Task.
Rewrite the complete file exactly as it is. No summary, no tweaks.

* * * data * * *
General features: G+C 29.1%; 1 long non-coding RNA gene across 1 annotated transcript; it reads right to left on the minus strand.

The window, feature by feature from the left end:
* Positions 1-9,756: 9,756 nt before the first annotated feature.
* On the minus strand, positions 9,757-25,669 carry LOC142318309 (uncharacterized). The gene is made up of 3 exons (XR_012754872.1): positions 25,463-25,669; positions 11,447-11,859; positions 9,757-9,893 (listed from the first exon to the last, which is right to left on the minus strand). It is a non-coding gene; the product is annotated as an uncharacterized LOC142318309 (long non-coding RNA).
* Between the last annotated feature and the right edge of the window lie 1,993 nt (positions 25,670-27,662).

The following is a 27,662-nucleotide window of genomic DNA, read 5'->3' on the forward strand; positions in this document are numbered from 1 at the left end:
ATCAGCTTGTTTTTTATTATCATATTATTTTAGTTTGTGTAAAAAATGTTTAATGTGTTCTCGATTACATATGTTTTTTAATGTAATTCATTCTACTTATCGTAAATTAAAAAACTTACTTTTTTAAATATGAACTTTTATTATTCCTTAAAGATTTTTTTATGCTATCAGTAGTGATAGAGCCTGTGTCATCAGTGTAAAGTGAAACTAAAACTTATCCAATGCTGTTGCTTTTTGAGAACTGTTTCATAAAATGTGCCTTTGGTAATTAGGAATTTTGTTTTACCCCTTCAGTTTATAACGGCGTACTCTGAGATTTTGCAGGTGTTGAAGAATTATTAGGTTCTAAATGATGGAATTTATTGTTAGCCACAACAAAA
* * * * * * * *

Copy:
General features: G+C 29.1%; 1 long non-coding RNA gene across 1 annotated transcript; it reads right to left on the minus strand.

The window, feature by feature from the left end:
* Positions 1-9,756: 9,756 nt before the first annotated feature.
* On the minus strand, positions 9,757-25,669 carry LOC142318309 (uncharacterized). The gene is made up of 3 exons (XR_012754872.1): positions 25,463-25,669; positions 11,447-11,859; positions 9,757-9,893 (listed from the first exon to the last, which is right to left on the minus strand). It is a non-coding gene; the product is annotated as an uncharacterized LOC142318309 (long non-coding RNA).
* Between the last annotated feature and the right edge of the window lie 1,993 nt (positions 25,670-27,662).

The following is a 27,662-nucleotide window of genomic DNA, read 5'->3' on the forward strand; positions in this document are numbered from 1 at the left end:
ATCAGCTTGTTTTTTATTATCATATTATTTTAGTTTGTGTAAAAAATGTTTAATGTGTTCTCGATTACATATGTTTTTTAATGTAATTCATTCTACTTATCGTAAATTAAAAAACTTACTTTTTTAAATATGAACTTTTATTATTCCTTAAAGATTTTTTTATGCTATCAGTAGTGATAGAGCCTGTGTCATCAGTGTAAAGTGAAACTAAAACTTATCCAATGCTGTTGCTTTTTGAGAACTGTTTCATAAAATGTGCCTTTGGTAATTAGGAATTTTGTTTTACCCCTTCAGTTTATAACGGCGTACTCTGAGATTTTGCAGGTGTTGAAGAATTATTAGGTTCTAAATGATGGAATTTATTGTTAGCCACAACAAAA